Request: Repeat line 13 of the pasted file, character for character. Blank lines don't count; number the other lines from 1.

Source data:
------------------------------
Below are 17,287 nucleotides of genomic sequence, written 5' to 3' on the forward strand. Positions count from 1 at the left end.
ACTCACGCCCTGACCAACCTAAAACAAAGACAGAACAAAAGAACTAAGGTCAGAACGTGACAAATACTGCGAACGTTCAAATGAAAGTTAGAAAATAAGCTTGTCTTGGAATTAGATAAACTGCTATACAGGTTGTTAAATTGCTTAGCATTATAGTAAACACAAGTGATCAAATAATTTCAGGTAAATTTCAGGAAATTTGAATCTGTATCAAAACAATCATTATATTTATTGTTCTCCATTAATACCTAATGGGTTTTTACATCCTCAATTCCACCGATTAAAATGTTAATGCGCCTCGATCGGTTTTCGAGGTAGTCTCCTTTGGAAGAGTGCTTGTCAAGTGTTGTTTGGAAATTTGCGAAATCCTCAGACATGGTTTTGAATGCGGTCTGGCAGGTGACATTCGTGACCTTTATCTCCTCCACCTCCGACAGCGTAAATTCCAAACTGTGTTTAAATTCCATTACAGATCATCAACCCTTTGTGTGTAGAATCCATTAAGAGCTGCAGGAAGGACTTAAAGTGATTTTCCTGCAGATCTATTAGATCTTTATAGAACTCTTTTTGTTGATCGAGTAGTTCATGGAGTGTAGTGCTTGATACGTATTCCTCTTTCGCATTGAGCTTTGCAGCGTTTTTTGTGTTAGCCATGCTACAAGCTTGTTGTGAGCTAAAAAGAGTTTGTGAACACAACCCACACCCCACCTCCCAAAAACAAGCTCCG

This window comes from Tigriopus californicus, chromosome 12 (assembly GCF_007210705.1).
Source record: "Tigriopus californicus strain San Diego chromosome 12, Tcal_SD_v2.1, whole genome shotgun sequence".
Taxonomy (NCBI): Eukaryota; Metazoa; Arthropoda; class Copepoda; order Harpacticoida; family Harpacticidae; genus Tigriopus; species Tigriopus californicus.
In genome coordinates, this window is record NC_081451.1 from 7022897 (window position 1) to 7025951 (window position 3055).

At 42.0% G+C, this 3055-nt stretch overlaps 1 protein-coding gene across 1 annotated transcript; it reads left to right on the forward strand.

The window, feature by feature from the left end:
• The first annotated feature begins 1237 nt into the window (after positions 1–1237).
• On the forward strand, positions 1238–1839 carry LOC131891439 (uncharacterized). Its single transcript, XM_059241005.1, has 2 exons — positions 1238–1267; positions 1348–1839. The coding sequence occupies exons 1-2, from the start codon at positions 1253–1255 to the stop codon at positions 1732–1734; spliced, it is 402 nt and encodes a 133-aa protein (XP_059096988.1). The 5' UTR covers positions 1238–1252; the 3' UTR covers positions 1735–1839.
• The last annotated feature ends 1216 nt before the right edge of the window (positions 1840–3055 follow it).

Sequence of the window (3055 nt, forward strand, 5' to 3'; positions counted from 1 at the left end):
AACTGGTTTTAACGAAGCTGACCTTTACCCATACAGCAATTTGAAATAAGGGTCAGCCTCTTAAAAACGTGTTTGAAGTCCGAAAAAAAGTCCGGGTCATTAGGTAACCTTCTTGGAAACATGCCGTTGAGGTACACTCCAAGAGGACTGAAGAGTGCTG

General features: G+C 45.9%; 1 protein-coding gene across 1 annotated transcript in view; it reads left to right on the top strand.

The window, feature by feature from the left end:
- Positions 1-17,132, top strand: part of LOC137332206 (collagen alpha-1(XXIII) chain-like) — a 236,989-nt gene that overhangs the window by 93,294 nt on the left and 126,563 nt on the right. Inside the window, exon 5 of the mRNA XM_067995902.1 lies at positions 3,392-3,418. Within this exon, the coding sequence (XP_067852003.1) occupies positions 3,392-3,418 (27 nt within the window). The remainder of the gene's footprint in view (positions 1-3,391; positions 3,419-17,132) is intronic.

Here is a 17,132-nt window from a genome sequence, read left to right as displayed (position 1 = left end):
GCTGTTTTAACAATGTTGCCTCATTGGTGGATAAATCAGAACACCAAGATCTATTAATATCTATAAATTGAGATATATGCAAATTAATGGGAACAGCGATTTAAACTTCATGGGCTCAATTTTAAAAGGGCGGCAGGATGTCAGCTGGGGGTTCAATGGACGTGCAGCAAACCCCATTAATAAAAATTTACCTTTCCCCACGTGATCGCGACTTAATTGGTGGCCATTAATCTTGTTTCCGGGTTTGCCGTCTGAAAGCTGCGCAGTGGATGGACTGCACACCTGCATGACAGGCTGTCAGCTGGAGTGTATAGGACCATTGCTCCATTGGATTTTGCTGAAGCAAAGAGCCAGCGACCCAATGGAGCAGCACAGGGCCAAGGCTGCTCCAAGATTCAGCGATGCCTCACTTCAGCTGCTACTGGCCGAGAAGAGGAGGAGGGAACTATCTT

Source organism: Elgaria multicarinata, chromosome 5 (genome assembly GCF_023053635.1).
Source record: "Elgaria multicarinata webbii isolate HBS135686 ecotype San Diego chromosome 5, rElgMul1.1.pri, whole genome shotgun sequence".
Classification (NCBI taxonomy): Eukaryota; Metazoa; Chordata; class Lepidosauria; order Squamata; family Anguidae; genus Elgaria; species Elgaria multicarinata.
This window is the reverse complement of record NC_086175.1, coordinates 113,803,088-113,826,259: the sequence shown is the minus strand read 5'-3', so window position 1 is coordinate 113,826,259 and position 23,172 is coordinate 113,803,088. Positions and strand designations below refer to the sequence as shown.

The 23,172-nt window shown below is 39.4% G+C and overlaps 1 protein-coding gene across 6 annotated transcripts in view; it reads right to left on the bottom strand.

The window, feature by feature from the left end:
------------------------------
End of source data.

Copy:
AACTGGTTTTAACGAAGCTGACCTTTACCCATACAGCAATTTGAAATAAGGGTCAGCCTCTTAAAAACGTGTTTGAAGTCCGAAAAAAAGTCCGGGTCATTAGGTAACCTTCTTGGAAACATGCCGTTGAGGTACACTCCAAGAGGACTGAAGAGTGCTG